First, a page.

Seminar: Advanced Software Engineering HS20

NEWS

  • 2020-09-14: This course is a mixed mode, online or in-person class attendance is expected (and required for the discussions).
  • 2020-09-15: Kick-off slides can be found here (PDF, 13 MB).
  • 2020-09-17: All students have been notified about their assigned paper and the (tentative) date of their presentation. If you did not receive a mail, please contact Alexander Lill
  • 2020-10-21: Updated timings for presentations (as announced in email), added links to ACM template & EasyChair submission page, updated room for lectures to "online"
  • 2020-11-03: Made days without classes explicit

Overview

Software requires constant evolution due to changing customer needs, bugs that have to be fixed, or changes in the environment. Lehman’s first law of software evolution states that a software system must be continuously adapted, or it becomes less and less useful. The constant change poses many challenges, and both researchers and practitioners have recognized the importance of studying and supporting software evolution and the humans involved in the process. In this seminar, we will cover some of the most relevant studies, approaches, and techniques that researchers have looked at in this context.

In this seminar, the students will work on a specific research topic in software engineering. By the end of the course, they will be asked to deliver a research proposal. Furthermore, the students will take part in a simulated peer-reviewing process for the proposals. Finally, they will share as a presentation the results of their work and discuss them with the class.

For this seminar, you will be asked to read, analyze and discuss research papers, as well as work on and write a scientific report about a proposed topic in software engineering.

 

Prior Knowledge

content of software engineering, programming

 

Assessment

  • Presentation and moderation of a discussion topic;
  • Response papers for each reading assignment (that one does not moderate) and active participation in discussion sessions;
  • Written proposal, scientific report, and oral presentations and discussions for a topic in software engineering;
  • Feedback on reports written by others (peer review).

 

Learning Objectives

At the end of this course, students should:

  • Have gained a deeper and broader understanding and knowledge of Software Engineering research by reading, analyzing, reflecting and discussing current and classic literature;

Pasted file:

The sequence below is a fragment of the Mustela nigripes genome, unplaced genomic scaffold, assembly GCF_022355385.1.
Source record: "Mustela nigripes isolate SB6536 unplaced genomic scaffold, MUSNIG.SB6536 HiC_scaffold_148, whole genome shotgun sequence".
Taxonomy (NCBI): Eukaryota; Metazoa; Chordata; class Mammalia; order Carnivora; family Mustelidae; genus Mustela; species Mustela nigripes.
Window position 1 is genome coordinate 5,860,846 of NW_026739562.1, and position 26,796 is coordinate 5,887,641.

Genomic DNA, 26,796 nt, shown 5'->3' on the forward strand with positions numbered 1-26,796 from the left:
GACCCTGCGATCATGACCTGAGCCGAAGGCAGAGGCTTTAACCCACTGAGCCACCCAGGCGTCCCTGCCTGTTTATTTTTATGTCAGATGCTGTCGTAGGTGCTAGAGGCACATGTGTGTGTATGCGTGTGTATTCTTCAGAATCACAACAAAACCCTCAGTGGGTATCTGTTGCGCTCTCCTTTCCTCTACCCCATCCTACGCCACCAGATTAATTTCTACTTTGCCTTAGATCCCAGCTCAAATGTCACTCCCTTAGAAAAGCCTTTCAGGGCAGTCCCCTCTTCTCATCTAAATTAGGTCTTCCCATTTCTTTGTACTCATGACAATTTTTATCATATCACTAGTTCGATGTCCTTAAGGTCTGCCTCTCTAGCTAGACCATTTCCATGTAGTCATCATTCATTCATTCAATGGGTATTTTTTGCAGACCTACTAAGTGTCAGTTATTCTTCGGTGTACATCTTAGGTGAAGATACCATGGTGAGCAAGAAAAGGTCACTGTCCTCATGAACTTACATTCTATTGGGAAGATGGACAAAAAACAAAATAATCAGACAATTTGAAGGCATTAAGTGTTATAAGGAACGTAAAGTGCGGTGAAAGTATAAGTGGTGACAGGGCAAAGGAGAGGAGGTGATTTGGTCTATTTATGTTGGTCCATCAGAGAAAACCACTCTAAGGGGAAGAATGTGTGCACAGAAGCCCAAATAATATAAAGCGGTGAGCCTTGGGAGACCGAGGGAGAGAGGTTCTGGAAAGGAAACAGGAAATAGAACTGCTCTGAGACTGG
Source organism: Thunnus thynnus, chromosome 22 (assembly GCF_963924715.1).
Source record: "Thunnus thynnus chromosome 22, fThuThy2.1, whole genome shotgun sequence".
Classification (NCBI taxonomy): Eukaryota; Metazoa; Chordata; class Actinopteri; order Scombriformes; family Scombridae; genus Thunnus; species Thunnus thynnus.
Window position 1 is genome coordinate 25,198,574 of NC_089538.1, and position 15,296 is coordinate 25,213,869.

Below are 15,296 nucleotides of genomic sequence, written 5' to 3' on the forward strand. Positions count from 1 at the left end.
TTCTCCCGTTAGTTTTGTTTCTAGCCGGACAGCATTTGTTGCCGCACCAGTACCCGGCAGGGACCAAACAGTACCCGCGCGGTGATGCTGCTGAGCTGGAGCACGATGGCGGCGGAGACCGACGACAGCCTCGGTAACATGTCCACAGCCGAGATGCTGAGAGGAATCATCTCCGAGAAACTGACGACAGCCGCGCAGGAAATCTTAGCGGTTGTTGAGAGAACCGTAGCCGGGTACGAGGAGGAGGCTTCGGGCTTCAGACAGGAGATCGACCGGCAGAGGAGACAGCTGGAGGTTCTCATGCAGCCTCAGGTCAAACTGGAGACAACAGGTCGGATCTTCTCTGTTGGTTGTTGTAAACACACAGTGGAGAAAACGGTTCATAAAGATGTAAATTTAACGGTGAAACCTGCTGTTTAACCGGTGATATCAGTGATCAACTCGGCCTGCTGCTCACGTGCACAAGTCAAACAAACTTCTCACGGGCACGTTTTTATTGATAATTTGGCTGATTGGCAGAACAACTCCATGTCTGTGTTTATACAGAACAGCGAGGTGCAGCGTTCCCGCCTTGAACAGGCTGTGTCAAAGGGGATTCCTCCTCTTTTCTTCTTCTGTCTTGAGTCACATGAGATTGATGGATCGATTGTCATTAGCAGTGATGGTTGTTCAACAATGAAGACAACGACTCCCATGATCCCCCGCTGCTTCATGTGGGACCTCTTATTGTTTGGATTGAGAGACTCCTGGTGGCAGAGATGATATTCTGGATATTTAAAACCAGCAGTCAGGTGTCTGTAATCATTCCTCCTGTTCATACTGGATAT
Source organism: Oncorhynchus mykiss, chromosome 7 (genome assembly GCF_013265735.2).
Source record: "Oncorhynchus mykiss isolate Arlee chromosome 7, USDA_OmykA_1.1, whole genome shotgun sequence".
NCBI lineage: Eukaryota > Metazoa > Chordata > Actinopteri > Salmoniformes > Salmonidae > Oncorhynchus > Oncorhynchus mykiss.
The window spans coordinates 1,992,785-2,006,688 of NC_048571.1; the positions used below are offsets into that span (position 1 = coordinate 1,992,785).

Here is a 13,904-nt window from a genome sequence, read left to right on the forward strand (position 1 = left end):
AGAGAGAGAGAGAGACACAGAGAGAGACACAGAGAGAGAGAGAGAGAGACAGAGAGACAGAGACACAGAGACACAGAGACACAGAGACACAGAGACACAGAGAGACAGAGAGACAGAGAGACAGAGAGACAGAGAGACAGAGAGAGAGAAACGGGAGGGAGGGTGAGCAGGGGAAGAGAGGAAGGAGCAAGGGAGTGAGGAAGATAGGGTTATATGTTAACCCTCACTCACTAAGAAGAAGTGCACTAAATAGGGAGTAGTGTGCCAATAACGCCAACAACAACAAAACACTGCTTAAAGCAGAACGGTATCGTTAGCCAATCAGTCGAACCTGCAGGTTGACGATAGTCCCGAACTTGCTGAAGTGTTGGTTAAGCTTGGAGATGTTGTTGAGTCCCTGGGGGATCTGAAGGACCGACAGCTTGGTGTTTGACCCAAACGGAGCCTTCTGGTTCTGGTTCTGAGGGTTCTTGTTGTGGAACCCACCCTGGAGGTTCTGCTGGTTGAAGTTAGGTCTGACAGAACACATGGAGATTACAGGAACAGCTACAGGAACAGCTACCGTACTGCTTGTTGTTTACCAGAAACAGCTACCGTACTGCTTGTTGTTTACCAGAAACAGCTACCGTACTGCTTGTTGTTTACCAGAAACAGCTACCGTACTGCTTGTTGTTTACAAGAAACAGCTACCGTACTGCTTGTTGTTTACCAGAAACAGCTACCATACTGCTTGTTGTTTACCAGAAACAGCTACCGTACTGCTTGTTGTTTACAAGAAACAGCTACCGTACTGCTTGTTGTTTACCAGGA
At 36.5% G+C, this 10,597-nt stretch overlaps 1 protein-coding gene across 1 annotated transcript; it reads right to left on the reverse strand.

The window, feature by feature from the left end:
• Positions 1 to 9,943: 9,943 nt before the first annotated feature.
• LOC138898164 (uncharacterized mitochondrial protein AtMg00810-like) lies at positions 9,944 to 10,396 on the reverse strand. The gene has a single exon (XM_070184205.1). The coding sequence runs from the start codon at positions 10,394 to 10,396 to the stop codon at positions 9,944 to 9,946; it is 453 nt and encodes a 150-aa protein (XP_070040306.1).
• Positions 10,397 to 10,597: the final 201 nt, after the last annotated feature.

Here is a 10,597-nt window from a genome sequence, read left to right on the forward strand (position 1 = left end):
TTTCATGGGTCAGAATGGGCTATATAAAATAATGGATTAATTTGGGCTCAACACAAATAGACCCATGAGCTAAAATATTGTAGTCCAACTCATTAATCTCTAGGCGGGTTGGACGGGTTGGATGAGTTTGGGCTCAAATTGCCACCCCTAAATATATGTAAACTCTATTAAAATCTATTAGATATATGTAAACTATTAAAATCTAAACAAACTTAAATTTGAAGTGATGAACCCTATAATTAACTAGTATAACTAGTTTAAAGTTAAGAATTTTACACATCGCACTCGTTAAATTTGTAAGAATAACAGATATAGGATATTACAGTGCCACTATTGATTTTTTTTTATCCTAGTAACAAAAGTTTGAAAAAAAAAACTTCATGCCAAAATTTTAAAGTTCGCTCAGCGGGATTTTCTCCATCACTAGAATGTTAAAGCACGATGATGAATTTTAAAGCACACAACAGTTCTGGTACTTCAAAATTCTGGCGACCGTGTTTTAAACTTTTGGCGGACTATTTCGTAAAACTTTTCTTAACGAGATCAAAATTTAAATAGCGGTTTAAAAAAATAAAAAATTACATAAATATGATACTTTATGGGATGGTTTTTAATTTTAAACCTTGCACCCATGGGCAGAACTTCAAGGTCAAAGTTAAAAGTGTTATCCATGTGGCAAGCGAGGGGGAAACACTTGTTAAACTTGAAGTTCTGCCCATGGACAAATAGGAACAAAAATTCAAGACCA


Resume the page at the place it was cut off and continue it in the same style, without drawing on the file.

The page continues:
• Be able to identify and discuss research problems and research questions as well as identify relevant related work;
  • Be able to write a scientific report, and present and discuss ideas on an advanced topic in Software Engineering research;
  • Be able to provide constructive feedback on a research proposal

 

Organization

Lecturers Prof. Dr. Thomas FritzAlexander Lill
Time & Location Tuesdays, 10:15 - 11:45, Room BIN-2.A.10
Language English
AP (ECTS) 3 points
Target Audience BSc Informatics and MSc Informatics students
Prerequisites Software Engineering
Registration Registration at the kick-off meeting & Modulbuchung
Contact Please email Alexander Lill for any administrative matters
Tools ZOOM for lectures, OLAT and this course page for material and announcements

Organizational Matters

  1. At the beginning of the course students will be assigned a topic, paper (based on preferences) and a partner to work on this topic.
  2. For each lecture / discussion session,
    • The two teams assigned to the papers/topic will present their paper, another relevant related paper they found, and moderate a discussion about the two papers / topic (the asssigned one and the one they found). The assigned teams also have to make sure to have read the other paper of the topic.
    • All other students: identify one additional paper related and relevant with respect to the topic and the given two papers; write one response paper covering the two papers listed + the one found for the topic.
  3. Each team has to draft a research proposal in the area of their topic and present their draft. The draft should be a maximum of 3 pages (+ pages for references) and should have a motivation, related work section showing the relevance of the research idea/question, and a section on the research question and approach.